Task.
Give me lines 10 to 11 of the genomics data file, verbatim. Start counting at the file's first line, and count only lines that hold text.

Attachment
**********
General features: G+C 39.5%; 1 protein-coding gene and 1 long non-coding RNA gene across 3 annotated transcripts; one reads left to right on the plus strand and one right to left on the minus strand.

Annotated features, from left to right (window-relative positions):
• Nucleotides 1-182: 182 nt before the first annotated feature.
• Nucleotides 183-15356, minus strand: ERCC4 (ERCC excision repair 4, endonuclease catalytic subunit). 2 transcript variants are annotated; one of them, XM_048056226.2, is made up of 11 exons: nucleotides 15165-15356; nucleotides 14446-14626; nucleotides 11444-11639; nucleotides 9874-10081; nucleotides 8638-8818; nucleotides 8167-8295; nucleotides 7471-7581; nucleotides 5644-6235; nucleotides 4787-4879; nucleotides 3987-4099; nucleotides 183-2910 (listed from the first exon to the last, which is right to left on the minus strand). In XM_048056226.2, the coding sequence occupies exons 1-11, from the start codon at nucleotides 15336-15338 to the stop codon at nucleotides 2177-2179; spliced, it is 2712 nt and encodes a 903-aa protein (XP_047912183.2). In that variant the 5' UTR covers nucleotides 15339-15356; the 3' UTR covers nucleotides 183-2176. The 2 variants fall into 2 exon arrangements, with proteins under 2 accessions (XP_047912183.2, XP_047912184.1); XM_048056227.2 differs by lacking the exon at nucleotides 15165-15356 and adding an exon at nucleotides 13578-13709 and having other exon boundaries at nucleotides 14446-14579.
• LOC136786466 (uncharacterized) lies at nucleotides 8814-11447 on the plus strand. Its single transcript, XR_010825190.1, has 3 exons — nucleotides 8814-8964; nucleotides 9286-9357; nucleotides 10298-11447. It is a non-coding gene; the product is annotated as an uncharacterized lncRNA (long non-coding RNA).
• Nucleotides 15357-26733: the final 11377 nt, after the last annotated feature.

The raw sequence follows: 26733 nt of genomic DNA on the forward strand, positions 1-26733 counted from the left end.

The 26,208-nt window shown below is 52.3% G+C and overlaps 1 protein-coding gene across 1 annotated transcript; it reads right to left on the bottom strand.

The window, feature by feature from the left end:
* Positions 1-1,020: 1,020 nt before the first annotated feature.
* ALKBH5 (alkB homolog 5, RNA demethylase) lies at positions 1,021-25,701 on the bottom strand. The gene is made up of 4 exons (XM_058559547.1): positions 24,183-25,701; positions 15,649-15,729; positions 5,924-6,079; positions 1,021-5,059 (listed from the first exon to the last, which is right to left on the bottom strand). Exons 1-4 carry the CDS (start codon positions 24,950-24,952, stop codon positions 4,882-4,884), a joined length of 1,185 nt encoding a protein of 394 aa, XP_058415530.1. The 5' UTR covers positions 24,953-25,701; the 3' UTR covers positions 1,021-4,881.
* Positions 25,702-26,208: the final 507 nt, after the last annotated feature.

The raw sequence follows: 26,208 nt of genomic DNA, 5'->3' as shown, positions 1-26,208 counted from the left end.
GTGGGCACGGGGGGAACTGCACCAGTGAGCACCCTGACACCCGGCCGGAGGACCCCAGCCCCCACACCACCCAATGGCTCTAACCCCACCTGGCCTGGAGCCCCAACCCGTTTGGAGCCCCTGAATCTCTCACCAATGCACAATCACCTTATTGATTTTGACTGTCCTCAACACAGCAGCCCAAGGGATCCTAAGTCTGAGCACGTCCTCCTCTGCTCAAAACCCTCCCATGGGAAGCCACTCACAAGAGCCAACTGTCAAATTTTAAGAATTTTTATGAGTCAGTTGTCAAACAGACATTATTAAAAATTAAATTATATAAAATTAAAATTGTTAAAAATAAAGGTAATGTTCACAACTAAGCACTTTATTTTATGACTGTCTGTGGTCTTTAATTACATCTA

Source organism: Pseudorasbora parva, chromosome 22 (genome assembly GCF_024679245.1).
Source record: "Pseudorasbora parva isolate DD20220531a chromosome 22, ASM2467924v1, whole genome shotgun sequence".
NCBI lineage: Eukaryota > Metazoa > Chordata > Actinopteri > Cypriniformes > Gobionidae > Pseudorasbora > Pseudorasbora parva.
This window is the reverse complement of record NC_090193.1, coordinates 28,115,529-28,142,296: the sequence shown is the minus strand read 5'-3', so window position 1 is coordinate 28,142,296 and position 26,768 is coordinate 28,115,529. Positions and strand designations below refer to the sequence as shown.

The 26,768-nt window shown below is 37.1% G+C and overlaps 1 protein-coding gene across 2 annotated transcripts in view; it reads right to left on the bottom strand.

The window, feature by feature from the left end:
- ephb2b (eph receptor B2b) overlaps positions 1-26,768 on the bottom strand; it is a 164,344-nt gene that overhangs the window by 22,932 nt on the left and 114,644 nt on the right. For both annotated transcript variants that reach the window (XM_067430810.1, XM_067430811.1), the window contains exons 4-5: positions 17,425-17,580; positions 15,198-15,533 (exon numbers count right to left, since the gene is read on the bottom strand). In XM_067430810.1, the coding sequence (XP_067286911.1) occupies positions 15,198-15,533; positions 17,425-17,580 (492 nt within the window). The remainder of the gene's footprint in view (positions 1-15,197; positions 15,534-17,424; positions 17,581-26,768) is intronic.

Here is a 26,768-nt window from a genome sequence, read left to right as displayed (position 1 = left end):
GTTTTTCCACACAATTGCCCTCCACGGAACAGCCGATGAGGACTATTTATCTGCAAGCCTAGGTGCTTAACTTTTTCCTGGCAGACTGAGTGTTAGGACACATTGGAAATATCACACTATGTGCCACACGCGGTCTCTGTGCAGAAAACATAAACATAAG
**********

* Positions 1-1,020: 1,020 nt before the first annotated feature.
* ALKBH5 (alkB homolog 5, RNA demethylase) lies at positions 1,021-25,701 on the bottom strand. The gene is made up of 4 exons (XM_058559547.1): positions 24,183-25,701; positions 15,649-15,729; positions 5,924-6,079; positions 1,021-5,059 (listed from the first exon to the last, which is right to left on the bottom strand). Exons 1-4 carry the CDS (start codon positions 24,950-24,952, stop codon positions 4,882-4,884), a joined length of 1,185 nt encoding a protein of 394 aa, XP_058415530.1. The 5' UTR covers positions 24,953-25,701; the 3' UTR covers positions 1,021-4,881.